JACKSONVILLE, FL – The U.S. Justice Department sued Jacksonville on Monday over promotion tests that federal lawyers said discriminated against black firefighters.
“This complaint should send a clear message … that employment practices that have the effect of excluding qualified candidates on account of race will not be tolerated,” said a statement from Thomas Perez, an assistant attorney general for the Civil Rights Division.
Perez seemed to dismiss the tests’ worth as a tool for advancement.
“At best, these tests measure only a slice of what is necessary to be a supervisor, but they stand in the way of qualified African-Americans advancing in the fire department,” he said. “The Justice Department will take all necessary action to ensure that such discriminatory practices are eliminated and that the victims of such practices are made whole.”
In announcing the suit, Justice officials said there were two elements of concern. First, black firefighters “pass the examinations at significantly lower rates than white candidates,” an announcement about the case said. Secondly, because “African-American candidates score significantly lower than whites,” the announcement said, few of those who pass the test are actually promoted.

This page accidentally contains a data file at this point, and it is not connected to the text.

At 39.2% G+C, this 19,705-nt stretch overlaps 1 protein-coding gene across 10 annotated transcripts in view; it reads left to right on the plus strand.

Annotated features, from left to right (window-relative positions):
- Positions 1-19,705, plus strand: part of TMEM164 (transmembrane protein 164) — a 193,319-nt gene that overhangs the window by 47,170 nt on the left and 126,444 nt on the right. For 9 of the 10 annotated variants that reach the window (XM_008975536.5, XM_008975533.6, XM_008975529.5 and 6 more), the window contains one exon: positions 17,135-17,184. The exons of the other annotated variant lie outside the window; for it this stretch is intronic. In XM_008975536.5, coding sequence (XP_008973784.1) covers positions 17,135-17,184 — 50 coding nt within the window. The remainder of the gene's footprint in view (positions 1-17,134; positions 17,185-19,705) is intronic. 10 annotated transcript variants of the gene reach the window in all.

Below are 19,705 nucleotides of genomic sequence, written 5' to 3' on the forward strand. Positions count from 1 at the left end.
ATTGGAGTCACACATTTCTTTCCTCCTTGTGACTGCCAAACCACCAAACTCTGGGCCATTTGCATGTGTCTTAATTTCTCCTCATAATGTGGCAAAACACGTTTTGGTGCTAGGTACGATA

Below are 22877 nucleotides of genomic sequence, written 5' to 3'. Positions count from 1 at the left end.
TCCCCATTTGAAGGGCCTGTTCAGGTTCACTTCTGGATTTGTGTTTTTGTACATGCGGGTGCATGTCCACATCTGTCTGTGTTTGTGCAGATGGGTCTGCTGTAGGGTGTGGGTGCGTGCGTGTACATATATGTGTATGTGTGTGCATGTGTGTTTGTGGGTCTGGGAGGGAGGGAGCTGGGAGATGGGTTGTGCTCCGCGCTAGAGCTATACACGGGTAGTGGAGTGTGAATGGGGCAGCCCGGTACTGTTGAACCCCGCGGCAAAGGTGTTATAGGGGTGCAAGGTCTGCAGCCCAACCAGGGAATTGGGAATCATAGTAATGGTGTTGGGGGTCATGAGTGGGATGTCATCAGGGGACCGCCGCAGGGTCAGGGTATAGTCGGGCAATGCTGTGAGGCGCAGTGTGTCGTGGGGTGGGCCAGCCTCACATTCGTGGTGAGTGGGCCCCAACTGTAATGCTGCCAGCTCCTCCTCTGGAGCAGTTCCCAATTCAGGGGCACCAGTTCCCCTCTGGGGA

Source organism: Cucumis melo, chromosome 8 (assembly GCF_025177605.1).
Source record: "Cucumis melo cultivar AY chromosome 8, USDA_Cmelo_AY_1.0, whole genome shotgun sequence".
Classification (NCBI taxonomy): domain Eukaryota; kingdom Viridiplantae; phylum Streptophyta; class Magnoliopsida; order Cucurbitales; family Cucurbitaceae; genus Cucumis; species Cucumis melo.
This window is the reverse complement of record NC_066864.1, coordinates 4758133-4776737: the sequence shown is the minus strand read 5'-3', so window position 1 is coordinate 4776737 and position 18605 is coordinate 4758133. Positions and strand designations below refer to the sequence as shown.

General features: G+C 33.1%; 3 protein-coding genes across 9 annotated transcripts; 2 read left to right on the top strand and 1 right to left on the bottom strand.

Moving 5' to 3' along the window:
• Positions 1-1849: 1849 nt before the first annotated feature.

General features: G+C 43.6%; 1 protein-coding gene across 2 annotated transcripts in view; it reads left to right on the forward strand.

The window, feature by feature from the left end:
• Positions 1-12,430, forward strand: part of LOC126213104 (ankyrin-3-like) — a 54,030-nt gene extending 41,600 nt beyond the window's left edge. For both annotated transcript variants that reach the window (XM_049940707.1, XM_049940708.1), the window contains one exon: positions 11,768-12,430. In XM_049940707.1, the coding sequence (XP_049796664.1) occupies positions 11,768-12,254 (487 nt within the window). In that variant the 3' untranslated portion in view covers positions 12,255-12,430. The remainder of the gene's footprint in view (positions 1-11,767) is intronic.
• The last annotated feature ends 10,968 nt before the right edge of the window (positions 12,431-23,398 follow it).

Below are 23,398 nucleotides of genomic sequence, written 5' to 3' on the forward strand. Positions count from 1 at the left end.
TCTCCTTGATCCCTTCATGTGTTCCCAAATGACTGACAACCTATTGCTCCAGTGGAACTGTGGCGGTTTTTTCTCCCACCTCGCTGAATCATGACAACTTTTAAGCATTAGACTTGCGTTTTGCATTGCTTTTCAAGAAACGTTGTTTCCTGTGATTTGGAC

The International Association of Firefighters Jacksonville local was also named in the suit but did not appear to be accused of any improper conduct.
Noting that the union represents firefighters who hold all four of the ranks being challenged, the lawsuit said the union’s involvement in the case “is necessary for complete relief.”
The suit challenges tests used between 2004 to 2011 to measure firefighters’ qualifications to hold the ranks of engineer, fire suppression lieutenant, suppression captain and suppression district chief.
From The Florida Times-Union.